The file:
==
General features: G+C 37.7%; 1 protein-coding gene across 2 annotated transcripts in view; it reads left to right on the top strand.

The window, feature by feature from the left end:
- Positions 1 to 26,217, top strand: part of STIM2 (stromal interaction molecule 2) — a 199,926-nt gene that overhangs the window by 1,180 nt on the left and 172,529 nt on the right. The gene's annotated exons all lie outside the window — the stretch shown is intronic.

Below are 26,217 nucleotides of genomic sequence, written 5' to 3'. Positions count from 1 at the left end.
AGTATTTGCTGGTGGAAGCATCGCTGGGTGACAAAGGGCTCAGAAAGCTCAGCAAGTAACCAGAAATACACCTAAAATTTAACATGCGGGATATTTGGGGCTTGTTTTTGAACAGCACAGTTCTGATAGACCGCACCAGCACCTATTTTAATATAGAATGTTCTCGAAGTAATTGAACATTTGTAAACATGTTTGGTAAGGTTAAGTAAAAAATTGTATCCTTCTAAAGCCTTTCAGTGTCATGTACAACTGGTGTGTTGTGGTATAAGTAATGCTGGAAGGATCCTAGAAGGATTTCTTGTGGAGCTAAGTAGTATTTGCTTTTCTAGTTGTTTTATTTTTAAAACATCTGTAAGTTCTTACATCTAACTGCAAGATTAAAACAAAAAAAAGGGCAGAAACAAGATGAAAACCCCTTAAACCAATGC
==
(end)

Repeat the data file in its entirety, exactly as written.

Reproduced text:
General features: G+C 37.7%; 1 protein-coding gene across 2 annotated transcripts in view; it reads left to right on the top strand.

The window, feature by feature from the left end:
- Positions 1 to 26,217, top strand: part of STIM2 (stromal interaction molecule 2) — a 199,926-nt gene that overhangs the window by 1,180 nt on the left and 172,529 nt on the right. The gene's annotated exons all lie outside the window — the stretch shown is intronic.

Below are 26,217 nucleotides of genomic sequence, written 5' to 3'. Positions count from 1 at the left end.
AGTATTTGCTGGTGGAAGCATCGCTGGGTGACAAAGGGCTCAGAAAGCTCAGCAAGTAACCAGAAATACACCTAAAATTTAACATGCGGGATATTTGGGGCTTGTTTTTGAACAGCACAGTTCTGATAGACCGCACCAGCACCTATTTTAATATAGAATGTTCTCGAAGTAATTGAACATTTGTAAACATGTTTGGTAAGGTTAAGTAAAAAATTGTATCCTTCTAAAGCCTTTCAGTGTCATGTACAACTGGTGTGTTGTGGTATAAGTAATGCTGGAAGGATCCTAGAAGGATTTCTTGTGGAGCTAAGTAGTATTTGCTTTTCTAGTTGTTTTATTTTTAAAACATCTGTAAGTTCTTACATCTAACTGCAAGATTAAAACAAAAAAAAGGGCAGAAACAAGATGAAAACCCCTTAAACCAATGC